7 Steps to Stunning Container-Grown Camellias

With evergreen foliage and lasting blooms, camellias make ideal container specimens

By Kimberly Toscano

Camellias are easy to grow in containers and will thrive with the right care and conditions. Follow these simple steps for vigorous container-grown camellias throughout the year.

1. Know Before You Grow

Cold tolerance is an important consideration when growing plants in containers. As a rule of thumb, growing plants in containers shifts hardiness by approximately two zones. For winter survival, it is necessary to select container plants from two zones colder than your USDA Hardiness Zone. Newer cold-hardy camellias like October Magic® Bride have pushed camellias into more northern gardens. These varieties, hardy to USDA zone 6 when planted in the ground, are appropriate for container growth in zone 8 gardens and above.

Growers can push the limits by protecting plants from extreme temperature dips. Prepare for cold snaps by piling mulch around the sides of the container and covering the crown with a blanket. Make sure plants are well watered a few days before cold temperatures arrive.

2. Variety Selection

Are you looking for fall blooms or a splash of winter color? Do you want a conical or columnar form? With more than a dozen varieties to choose from, Southern Living Plant Collection has the perfect camellia for your container garden. Early bloomers include October Magic® Ivory and Alabama Beauty™ Camellias. For year-end color try, Bella Rouge™ Camellia.

Plant breeders are introducing ever more diverse forms among new camellia varieties. October Magic® Dawn™ Camellia is compact and conical in form, reaching 4 to 6 feet tall and 3 to 4 feet wide. For big impact in tight spaces, the upright October Magic® Rose Camellia provides an almost columnar form, growing 6 to 8 feet tall, but spreading only 3 to 4 feet wide.

3. Soil Smarts

Camellias prefer well-drained, acidic soil, ideally with a pH between 5.0 and 6.5. The simplest way to provide a suitable growing medium is to use a commercial mix for rhododendrons and azaleas or camellias. For do-it-yourselfers, a mixture of equal parts coarse sand, small pine bark, and oak leaf mold or coarse peat moss works well. Avoid fine peat moss, which can dry out quickly and harden.

4. Potting Up Success

Camellias do not tolerate wet feet, so containers must have good drainage. A well-drained potting mix as described above assists with drainage, but one large or several smaller drainage holes are a must. In areas where frost is a possibility, use a frost-proof container made of fiberglass, lead, iron, heavy plastic, or stone. Terra cotta pots crack in cold temperatures, but glazed pottery tends to hold up well.

Size containers according to the existing root ball. Select a pot that is one to two sizes up from the current container. For example, a 1-gallon shrub can be planted in a 2- or 3-gallon or 10- to 12-inch container. Camellias need to be repotted every two to three years using the same method of potting up one to two container sizes.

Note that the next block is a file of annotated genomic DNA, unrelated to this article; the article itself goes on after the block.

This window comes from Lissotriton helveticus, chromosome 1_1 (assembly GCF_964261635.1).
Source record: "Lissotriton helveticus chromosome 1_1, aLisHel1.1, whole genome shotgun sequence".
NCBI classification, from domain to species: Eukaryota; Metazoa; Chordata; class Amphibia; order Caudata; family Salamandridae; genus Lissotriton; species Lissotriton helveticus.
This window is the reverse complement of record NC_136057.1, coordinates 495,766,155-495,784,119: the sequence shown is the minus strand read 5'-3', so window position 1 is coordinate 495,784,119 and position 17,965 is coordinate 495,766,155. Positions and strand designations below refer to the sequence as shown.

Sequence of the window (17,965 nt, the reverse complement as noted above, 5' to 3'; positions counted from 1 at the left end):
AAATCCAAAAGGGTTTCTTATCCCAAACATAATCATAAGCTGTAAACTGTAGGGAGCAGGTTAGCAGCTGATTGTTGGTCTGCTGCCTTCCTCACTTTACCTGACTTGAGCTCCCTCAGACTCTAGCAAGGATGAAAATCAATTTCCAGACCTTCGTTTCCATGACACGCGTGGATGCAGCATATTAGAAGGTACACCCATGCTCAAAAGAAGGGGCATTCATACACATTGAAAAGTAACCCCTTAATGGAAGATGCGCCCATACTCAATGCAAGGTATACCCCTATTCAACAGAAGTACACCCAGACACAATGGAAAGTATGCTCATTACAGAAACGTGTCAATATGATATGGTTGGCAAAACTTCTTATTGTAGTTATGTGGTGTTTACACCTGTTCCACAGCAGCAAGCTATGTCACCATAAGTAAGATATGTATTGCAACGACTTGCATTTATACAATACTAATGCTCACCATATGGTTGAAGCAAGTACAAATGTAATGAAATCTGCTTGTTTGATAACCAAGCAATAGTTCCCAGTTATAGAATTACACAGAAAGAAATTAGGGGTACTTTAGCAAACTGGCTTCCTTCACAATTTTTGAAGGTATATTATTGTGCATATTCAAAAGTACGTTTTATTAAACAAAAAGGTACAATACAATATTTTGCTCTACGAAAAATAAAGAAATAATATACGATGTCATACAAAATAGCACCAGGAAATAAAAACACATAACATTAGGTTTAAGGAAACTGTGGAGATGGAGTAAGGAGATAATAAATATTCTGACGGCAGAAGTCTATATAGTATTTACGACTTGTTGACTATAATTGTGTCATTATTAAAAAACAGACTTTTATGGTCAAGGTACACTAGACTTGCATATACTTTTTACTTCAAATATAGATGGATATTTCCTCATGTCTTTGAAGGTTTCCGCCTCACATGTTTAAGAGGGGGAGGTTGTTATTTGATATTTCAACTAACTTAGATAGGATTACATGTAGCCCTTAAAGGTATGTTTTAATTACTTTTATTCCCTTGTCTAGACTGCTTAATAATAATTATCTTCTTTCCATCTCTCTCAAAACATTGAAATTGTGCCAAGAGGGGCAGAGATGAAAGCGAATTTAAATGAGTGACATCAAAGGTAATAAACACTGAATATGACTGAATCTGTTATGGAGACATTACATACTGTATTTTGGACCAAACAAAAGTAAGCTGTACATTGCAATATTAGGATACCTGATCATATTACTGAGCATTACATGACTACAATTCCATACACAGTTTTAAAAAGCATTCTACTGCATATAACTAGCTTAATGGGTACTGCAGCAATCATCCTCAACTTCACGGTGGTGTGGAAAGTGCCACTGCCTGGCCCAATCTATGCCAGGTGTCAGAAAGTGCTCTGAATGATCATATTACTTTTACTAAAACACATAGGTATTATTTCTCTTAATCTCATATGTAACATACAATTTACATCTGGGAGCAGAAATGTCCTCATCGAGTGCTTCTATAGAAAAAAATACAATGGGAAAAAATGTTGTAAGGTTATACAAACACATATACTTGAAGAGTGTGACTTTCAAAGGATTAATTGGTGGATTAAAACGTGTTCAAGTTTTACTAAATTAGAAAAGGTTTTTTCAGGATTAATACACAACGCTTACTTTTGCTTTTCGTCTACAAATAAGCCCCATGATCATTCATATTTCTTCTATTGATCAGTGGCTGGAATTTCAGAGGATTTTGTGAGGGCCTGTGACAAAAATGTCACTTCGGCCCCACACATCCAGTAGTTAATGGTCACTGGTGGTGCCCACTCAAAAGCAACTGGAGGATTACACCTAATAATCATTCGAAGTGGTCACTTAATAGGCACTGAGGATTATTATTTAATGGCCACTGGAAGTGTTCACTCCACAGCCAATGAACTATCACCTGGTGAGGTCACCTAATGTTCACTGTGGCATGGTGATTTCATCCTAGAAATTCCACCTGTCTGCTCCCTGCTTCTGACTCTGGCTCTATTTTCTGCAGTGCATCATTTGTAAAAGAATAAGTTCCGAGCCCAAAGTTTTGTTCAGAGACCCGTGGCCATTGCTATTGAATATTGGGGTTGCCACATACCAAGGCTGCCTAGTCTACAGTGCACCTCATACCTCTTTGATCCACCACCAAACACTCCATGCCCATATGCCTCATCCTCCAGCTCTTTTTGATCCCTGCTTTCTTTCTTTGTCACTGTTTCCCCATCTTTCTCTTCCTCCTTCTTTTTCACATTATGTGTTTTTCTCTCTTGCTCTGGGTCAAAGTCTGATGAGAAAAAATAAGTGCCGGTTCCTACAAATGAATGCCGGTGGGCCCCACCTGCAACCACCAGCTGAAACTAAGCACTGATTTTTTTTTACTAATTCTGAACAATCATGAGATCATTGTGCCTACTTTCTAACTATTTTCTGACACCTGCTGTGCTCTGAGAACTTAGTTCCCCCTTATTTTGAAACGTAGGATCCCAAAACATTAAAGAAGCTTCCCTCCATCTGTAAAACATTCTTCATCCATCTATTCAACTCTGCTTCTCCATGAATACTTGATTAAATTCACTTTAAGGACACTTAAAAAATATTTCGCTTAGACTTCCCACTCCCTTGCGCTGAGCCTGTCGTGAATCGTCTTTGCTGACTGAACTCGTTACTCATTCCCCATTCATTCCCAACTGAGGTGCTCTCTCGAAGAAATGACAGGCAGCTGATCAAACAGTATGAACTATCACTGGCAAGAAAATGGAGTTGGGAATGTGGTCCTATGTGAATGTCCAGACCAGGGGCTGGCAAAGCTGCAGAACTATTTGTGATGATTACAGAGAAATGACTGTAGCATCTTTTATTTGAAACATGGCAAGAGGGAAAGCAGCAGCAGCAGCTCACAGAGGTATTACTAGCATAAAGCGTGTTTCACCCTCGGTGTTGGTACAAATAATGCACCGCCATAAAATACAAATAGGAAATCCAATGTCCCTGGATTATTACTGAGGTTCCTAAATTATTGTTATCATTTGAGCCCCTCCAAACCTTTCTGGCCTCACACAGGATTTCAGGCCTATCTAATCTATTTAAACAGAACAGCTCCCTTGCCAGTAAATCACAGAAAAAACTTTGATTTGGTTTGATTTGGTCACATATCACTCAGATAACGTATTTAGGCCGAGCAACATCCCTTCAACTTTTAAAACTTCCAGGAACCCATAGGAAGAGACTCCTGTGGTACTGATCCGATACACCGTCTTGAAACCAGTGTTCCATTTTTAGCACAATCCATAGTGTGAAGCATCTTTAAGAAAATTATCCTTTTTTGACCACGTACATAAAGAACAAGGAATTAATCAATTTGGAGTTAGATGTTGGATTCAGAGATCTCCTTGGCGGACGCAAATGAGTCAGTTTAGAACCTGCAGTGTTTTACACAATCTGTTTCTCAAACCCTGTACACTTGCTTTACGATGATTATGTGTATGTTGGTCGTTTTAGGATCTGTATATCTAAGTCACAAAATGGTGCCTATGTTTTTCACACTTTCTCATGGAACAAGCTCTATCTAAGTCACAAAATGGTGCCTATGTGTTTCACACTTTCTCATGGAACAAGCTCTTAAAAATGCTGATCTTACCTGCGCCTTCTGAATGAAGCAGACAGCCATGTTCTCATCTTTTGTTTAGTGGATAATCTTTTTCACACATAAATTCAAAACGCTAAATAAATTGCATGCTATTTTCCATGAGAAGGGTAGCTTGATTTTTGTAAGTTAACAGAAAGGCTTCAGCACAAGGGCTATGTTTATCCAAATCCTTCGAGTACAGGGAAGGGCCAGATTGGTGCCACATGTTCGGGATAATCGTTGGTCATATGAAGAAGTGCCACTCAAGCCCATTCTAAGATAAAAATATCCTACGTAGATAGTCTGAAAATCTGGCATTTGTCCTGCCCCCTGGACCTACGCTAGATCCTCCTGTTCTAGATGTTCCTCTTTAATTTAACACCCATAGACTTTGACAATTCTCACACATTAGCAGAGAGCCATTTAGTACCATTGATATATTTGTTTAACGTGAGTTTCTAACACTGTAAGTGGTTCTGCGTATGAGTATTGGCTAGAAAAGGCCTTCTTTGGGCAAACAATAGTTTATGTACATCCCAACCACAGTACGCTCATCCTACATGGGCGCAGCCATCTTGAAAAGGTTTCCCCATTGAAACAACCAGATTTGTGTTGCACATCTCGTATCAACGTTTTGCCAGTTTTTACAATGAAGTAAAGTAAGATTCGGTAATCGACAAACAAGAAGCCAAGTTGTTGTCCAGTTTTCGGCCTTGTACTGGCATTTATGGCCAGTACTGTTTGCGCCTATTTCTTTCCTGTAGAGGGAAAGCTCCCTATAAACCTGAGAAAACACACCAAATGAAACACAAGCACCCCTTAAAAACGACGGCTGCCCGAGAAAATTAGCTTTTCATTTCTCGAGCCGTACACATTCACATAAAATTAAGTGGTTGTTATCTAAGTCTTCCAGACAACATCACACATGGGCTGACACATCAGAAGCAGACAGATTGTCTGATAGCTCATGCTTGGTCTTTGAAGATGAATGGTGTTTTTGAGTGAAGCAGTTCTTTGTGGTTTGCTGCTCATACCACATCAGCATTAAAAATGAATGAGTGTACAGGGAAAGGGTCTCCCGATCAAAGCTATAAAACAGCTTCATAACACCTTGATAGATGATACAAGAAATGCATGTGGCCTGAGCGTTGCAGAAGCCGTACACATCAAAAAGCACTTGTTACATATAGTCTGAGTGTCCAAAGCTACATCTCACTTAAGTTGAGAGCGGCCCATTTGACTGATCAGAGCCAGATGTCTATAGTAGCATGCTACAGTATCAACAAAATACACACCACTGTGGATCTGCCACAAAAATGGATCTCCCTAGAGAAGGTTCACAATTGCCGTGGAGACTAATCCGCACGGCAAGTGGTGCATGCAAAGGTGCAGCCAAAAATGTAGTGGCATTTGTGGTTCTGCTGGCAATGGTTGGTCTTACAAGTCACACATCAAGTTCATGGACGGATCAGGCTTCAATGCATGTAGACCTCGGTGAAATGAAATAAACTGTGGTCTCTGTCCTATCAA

5. Feed Me, Seymour

First, always water plants before applying fertilizer to avoid burning roots. Secondly, never fertilize when temperatures are above 90 degrees F. Now, let’s look at fertilizer options.

The easiest method is to apply a commercial water-soluble fertilizer for acid-loving plants (camellias, azaleas, rhododendrons, etc.) according to label directions. Begin applications in spring and continue until late summer, making the last application about six to eight weeks before your first frost date.

The American Camellia Society shares another fertilization method commonly used by growers that replaces liquid fertilizers with cottonseed meal, an organic fertilizer that is less likely to burn the plant. Four-parts cottonseed meal is mixed with one-part iron and applied every 45 days during the growing season. During the dormant season, applications of a 2-10-10 fertilizer are made every 45 days to support bud and flower development.

6. Plant Upkeep

Container-grown camellias dry out faster than those planted in the ground. Be sure to water containers deeply when the upper 2- to 3-inches of soil feel dry to the touch. Allow containers to drain thoroughly. Avoid pruning camellias during the growing season when buds are forming. Shape plants after flowering in late winter/early spring before the first flush of new growth.

7. Location Matters

While camellias can tolerate part sun to full shade, container plants do better in shadier areas. Morning sun is fine, but camellia containers need protection from afternoon sun, especially in hot climates. Remember, the more sun the plant receives, the more water it will need. Potted camellias are ideal for covered porches and entryways, or use them to dress up shady patios.

With these simple steps you will produce an abundance of blooms to enjoy in the garden and indoors. Clip a few branches to add greenery or blooms to vases, or float a few blossoms in a shallow dish of water. Dress your outdoor dining table with a few clippings to connect the table to the surrounding garden.